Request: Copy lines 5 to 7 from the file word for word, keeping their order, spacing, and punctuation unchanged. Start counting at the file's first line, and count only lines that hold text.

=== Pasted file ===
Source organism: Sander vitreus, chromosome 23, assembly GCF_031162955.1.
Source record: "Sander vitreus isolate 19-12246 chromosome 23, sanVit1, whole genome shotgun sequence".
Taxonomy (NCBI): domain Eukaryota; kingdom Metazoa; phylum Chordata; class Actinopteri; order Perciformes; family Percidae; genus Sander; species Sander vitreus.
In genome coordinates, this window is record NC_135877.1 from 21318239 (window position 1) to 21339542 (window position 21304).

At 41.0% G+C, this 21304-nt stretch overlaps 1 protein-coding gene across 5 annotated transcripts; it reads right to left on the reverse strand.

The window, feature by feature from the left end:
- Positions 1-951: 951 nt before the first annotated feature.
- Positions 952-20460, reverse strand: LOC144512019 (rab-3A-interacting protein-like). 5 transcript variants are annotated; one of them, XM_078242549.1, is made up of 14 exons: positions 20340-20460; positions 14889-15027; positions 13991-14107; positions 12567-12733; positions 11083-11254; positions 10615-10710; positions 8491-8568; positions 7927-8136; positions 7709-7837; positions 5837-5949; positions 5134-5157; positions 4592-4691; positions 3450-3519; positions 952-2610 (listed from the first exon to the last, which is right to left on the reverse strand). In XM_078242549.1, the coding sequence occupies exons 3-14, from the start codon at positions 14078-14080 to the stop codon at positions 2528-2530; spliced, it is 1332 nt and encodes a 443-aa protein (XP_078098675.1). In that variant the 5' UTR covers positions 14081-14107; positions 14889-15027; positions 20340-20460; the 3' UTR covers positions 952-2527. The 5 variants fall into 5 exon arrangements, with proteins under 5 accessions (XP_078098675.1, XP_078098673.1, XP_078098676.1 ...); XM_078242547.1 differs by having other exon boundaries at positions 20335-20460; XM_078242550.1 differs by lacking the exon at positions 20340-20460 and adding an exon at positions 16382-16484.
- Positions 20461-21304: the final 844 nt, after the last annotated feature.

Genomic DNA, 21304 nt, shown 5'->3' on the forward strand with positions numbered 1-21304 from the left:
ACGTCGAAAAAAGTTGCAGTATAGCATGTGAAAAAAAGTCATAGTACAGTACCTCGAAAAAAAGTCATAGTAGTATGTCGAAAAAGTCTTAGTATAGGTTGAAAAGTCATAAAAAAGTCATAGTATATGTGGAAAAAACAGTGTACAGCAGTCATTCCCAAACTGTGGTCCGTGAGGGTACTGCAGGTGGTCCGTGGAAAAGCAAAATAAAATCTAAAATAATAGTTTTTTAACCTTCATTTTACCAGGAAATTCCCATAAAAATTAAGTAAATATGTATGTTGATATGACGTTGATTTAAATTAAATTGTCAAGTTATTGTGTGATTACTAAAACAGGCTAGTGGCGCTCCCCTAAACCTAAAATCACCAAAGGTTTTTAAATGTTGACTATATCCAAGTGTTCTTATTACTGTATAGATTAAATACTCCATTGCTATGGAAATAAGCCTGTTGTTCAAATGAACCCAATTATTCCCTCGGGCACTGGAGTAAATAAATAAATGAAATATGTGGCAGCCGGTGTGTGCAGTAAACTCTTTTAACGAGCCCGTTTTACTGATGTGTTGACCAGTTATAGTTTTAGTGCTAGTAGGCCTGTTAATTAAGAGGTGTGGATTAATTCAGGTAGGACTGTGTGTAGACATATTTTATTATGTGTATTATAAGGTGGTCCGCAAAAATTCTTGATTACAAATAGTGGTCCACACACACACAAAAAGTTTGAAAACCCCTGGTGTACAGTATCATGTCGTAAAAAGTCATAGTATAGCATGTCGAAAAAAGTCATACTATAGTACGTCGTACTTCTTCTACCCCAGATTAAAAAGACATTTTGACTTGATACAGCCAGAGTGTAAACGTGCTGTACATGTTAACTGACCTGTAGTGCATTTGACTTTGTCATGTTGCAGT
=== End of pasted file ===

At 41.0% G+C, this 21304-nt stretch overlaps 1 protein-coding gene across 5 annotated transcripts; it reads right to left on the reverse strand.

The window, feature by feature from the left end:
- Positions 1-951: 951 nt before the first annotated feature.